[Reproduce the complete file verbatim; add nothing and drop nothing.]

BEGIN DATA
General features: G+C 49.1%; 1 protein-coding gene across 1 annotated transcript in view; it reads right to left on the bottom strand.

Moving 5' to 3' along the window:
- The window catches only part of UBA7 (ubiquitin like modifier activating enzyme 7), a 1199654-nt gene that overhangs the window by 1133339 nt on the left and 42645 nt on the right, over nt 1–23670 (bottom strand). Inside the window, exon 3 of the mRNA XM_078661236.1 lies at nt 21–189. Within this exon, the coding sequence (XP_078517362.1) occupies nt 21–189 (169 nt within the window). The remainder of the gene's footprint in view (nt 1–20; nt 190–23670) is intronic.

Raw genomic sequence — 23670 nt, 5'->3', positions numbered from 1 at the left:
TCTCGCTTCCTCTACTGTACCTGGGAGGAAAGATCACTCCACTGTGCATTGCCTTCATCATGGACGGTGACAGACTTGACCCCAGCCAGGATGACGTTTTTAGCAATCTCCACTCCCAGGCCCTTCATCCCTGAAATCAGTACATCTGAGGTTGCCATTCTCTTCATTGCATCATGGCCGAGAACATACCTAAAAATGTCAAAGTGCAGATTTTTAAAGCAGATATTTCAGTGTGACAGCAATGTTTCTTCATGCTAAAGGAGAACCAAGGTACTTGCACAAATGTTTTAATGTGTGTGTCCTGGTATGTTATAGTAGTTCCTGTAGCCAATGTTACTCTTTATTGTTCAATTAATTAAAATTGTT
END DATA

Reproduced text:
General features: G+C 49.1%; 1 protein-coding gene across 1 annotated transcript in view; it reads right to left on the bottom strand.

Moving 5' to 3' along the window:
- The window catches only part of UBA7 (ubiquitin like modifier activating enzyme 7), a 1199654-nt gene that overhangs the window by 1133339 nt on the left and 42645 nt on the right, over nt 1–23670 (bottom strand). Inside the window, exon 3 of the mRNA XM_078661236.1 lies at nt 21–189. Within this exon, the coding sequence (XP_078517362.1) occupies nt 21–189 (169 nt within the window). The remainder of the gene's footprint in view (nt 1–20; nt 190–23670) is intronic.

Raw genomic sequence — 23670 nt, 5'->3', positions numbered from 1 at the left:
TCTCGCTTCCTCTACTGTACCTGGGAGGAAAGATCACTCCACTGTGCATTGCCTTCATCATGGACGGTGACAGACTTGACCCCAGCCAGGATGACGTTTTTAGCAATCTCCACTCCCAGGCCCTTCATCCCTGAAATCAGTACATCTGAGGTTGCCATTCTCTTCATTGCATCATGGCCGAGAACATACCTAAAAATGTCAAAGTGCAGATTTTTAAAGCAGATATTTCAGTGTGACAGCAATGTTTCTTCATGCTAAAGGAGAACCAAGGTACTTGCACAAATGTTTTAATGTGTGTGTCCTGGTATGTTATAGTAGTTCCTGTAGCCAATGTTACTCTTTATTGTTCAATTAATTAAAATTGTT